Proline Measurement and COMT158 Genotyping

Plasma proline levels were assessed by automated ion exchange chromatography with post-column ninhydrin derivatization. Plasma amino-acid analyses were performed on a JEOL AminoTac (JEOL AminoTac JLC-500/V, Tokyo, Japan) following AM blood draw. Overnight fast was confirmed in 25 children; in 27 children overnight fasting status was uncertain. One outlier (proline of 580 µM) was identified in the confirmed fasting group, but not removed because abnormally high proline levels can be seen in 22q11DS. Mean proline levels did not differ between the uncertain fasting (278±70 µM) and confirmed fasting (280±110 µM) groups (p = 0.94). Exclusion of the outlier did not alter these results.

COMT genotyping was carried out using allele-specific TaqMan probes. Genomic DNA (20 ng) were mixed with the assays and TaqMan® mastermix (Applied Biosystems, Foster City, CA) in a final volume of 5 µl. Four replicates were used for each sample. Samples were treated with the following profile: 95°C for 10 min pre-treatment to activate the Taq Gold and then 40 cycles of 95°C for 15 s and 60°C for 1 min. Data were collected during amplification using the Sequence Detection System software (version 2.2) and a postread run was performed for allelic discrimination.

Procedure

The texture segregation task consisted of full-screen presentations of 900 stimuli on a 21-inch computer screen (42 cm×32 cm) at 1 meter from the participant. The stimuli consisted of homogeneous fields of either 45° or 135° oriented, randomly positioned, line segments (eight different stimuli), or of checkerboards consisting of the same line segments (also eight different stimuli). The homogeneous and checkerboard maps alternated every 550 ms (See Figure 1). The basic sequence consisted of the 16 maps presented in a fixed order (see [37] for details on stimuli and presentation sequence). During presentation a red fixation dot was shown in the middle. Randomly during the task, the stimuli were alternated by Pokemon stimuli, which were presented in similar size and duration as the line segments (in total 39 stimuli, 19 of which were targets). Subjects were required to press a button in response to the target Pokemon.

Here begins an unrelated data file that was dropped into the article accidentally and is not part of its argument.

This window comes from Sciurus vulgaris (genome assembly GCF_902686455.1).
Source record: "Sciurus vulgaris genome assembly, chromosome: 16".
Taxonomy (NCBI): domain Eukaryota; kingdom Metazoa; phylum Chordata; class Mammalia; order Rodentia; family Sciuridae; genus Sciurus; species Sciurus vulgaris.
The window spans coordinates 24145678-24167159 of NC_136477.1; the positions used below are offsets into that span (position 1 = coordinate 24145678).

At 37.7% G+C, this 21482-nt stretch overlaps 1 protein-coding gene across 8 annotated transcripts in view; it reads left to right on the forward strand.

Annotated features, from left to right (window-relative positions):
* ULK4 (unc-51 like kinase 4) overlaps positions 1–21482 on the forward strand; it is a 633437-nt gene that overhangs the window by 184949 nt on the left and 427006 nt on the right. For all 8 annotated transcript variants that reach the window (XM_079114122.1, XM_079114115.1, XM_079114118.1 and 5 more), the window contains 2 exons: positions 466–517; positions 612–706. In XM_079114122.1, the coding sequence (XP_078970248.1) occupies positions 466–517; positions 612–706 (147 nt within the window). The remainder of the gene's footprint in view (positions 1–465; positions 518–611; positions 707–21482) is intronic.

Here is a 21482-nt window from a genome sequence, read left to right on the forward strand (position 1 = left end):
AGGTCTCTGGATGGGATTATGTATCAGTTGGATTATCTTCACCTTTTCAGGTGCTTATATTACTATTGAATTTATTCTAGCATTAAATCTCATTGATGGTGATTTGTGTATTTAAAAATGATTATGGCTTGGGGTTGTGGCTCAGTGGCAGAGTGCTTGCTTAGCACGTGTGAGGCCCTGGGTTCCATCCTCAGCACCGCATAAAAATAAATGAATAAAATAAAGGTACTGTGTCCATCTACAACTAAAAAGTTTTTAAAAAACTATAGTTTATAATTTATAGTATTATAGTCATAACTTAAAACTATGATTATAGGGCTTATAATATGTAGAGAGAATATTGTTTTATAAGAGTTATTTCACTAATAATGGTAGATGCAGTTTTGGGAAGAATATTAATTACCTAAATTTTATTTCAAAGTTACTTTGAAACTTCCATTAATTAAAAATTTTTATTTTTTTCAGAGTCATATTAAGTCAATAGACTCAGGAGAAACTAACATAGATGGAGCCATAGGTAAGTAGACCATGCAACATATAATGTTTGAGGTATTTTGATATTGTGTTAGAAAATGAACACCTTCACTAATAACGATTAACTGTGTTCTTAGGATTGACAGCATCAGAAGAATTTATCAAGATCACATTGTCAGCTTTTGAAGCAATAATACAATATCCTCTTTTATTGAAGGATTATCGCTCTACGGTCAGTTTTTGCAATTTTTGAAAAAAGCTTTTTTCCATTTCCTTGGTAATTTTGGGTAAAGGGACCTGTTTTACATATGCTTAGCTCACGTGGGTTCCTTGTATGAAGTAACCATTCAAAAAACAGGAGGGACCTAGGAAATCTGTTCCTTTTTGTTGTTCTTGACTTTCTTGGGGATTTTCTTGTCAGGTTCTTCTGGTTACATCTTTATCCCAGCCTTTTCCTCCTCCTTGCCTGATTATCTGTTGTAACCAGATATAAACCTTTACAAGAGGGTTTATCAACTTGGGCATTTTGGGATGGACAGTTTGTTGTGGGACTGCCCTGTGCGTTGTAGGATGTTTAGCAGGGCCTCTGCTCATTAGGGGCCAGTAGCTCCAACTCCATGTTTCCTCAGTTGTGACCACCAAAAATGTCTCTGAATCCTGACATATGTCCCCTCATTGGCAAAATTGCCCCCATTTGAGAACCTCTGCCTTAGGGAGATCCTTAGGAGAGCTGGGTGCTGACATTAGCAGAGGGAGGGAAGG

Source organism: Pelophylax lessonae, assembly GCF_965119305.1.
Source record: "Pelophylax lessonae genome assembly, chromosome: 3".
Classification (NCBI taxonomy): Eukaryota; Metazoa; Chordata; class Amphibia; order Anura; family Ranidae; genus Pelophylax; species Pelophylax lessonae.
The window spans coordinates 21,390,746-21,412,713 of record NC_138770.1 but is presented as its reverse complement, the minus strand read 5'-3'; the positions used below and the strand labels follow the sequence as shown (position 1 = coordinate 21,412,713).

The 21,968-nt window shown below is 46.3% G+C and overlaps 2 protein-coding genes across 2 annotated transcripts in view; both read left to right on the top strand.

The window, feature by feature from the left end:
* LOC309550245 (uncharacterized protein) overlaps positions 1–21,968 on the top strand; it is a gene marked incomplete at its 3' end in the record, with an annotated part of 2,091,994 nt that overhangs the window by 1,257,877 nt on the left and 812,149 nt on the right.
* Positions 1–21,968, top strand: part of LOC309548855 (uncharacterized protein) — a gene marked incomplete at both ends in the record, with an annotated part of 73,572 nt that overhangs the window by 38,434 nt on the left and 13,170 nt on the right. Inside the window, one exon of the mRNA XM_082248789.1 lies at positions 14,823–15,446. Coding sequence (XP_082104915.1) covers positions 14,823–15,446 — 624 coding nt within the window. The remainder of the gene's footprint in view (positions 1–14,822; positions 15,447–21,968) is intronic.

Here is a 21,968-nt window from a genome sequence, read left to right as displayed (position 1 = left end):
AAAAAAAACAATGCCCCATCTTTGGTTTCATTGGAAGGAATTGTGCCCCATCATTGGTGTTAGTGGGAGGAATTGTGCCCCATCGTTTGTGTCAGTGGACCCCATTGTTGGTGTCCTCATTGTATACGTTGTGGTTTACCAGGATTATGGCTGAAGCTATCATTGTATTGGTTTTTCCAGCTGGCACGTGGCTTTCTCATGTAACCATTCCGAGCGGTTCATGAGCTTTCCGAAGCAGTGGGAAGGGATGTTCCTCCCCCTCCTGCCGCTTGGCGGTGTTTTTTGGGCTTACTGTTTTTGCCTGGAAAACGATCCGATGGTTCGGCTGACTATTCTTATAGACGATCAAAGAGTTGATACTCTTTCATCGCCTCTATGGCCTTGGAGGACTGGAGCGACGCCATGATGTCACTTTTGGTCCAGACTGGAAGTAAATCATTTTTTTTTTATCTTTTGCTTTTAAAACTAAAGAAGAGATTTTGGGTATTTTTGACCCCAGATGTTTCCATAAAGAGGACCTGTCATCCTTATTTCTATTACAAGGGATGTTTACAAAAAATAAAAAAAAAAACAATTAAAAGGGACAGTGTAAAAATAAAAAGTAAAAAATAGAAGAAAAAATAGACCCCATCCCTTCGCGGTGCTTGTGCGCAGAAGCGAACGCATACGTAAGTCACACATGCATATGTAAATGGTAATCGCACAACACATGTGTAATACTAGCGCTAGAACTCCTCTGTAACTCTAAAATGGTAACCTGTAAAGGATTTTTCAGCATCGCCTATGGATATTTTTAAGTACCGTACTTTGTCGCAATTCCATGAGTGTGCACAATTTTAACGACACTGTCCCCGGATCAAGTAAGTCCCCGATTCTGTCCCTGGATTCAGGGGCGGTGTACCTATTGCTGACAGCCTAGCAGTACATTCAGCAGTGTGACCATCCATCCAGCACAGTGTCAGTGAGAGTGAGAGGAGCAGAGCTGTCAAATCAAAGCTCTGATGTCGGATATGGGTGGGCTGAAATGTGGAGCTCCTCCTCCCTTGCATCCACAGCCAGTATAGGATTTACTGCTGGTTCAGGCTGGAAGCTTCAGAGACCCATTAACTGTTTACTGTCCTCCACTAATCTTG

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Figure 1. Layout of the task.

Examples of the stimuli used: homogeneous (left) and checkerboard stimuli (right) from the texture segregation task. The basic sequence consisted of 16 maps presented in a fixed order; alternating every 550 ms. Randomly during the task Pokemon stimuli were presented in similar size and duration as the line segments. Participants were required to press a button in response to the target Pokemon.

https://doi.org/10.1371/journal.pone.0025882.g001

Recordings

EEGs were recorded at a sample rate of 2048 Hz from 32 locations using standard Ag/AgCl pin-type active electrodes (BIOSEMI, Amsterdam, the Netherlands) mounted in an elastic cap, referenced to a pair of active electrodes (Common Mode Sense and Driven Right Leg; placed left and right from the Cz electrode) during recording. EEG signals were band-pass filtered (1–30 Hz, and an additional 50 Hz notch filter) off-line and re-referenced to the left mastoid. Horizontal and vertical EOGs were measured for offline correction. The raw data were segmented into epochs from 100 ms pre-target to 400 ms post-target presentation, using Brain Vision Analyzer (Brain Products GmbH, Gilching, Germany). Additionally, ERPs in the first two trials after each Pokemon presentation were not included in the analysis. After EOG correction, epochs with amplitudes exceeding ±100 µV at any channel were automatically rejected. Lowest allowed activity was 3 µV/200 ms, and the maximal allowed voltage step per sampling point was 50 µV. ERPs were baseline corrected using the data for 100 ms prior to target onset.